Tuesday, October 18, 2022

Deep Learning is Human, Through and Through

I wrote this story for the Communications of the ACM and it was published on October 18, 2022

It was 10 years ago, in 2012, that deep learning made its breakthrough, when an innovative algorithm for classifying images based on multi-layered neural networks suddenly turned out to do spectacularly better than all algorithms before it. That breakthrough has led to deep learning's adoption in domains like speech and image recognition, automatic translation and transcription, and robotics.

As deep learning was embedded into ever-more everyday applications, more and more examples of what can go wrong also surfaced: artificial intelligence (AI) systems that discriminate, confirm stereotypes, make inscrutable decisions and require a lot of data and sometimes also a huge amount of energy.

In this context, the 9th Heidelberg Laureate Forum organized a panel discussion on the applications and implications of deep learning for an audience of some 200 young researchers from more than 50 countries. The panel included Turing Award recipients Yoshua Bengio, Yann LeCun, and Raj Reddy, 2011 ACM Prize in Computing recipient Sanjeev Arora, and researchers Shannon Vallor, Been Kim, Dina Machuve, and Shakir Mohamed. Katherine Gorman moderated the discussion.

The full story can be read on the website of the Communications of the ACM

Friday, October 7, 2022

There is Plenty of Room at The Top (of Supercomputing)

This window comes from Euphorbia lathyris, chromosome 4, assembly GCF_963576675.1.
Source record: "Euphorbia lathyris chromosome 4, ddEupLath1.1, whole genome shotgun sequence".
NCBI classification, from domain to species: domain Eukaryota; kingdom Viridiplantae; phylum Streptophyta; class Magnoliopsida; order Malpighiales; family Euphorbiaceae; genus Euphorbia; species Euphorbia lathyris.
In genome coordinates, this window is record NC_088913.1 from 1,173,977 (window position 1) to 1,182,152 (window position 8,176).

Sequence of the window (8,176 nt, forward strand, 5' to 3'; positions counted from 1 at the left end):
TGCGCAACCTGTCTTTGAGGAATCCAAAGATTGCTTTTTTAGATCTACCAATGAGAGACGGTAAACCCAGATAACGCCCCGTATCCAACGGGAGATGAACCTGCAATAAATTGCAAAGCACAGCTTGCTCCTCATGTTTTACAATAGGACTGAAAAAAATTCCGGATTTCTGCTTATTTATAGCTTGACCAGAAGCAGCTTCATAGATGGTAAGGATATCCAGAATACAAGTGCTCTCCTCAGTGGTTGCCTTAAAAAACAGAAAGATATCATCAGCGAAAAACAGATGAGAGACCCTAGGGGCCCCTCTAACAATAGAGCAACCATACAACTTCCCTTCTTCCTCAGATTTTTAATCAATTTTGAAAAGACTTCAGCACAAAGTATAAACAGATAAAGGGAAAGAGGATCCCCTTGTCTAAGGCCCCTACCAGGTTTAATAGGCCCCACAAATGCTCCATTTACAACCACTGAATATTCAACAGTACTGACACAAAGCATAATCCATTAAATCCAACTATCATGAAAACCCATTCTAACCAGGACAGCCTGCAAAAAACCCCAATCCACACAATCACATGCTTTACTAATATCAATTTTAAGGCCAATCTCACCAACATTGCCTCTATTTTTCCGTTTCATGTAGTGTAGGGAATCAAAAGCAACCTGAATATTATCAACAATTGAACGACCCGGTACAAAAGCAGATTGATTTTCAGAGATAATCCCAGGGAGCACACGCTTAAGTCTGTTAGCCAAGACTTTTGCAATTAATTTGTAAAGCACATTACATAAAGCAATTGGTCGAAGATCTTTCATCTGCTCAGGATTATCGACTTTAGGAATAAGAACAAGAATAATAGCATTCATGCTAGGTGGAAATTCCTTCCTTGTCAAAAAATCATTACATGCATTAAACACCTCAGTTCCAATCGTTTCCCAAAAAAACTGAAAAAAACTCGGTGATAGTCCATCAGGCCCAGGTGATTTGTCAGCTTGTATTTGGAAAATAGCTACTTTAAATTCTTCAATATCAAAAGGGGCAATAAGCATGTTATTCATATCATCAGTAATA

Supercomputers are the Olympic champions of scientific computing. Through numerical simulations, they enrich our understanding of the world, be it stars lightyears away in the universe, the Earth's weather and climate, or the functioning of the human body.

For over four decades, Jack Dongarra has been a driving force in the field of high-performance computing. Earlier this year, Dongarra was awarded the 2021 ACM A.M. Turing Award for "his pioneering contributions to numerical algorithms and libraries that enabled high performance computational software to keep pace with exponential hardware improvements for over four decades."

Writer Bennie Mols met with Dongarra during the 9th Heidelberg Laureate Forum in Germany in September to talk about the present and future of high-performance computing. Dongarra, now 72, has been a University Distinguished Professor at the University of Tennessee (U.S.) and a Distinguished Research Staff Member at the U.S. Department of Energy's Oak Ridge National Laboratory since 1989.

Read the rest of my article on the website of the Communications of the ACM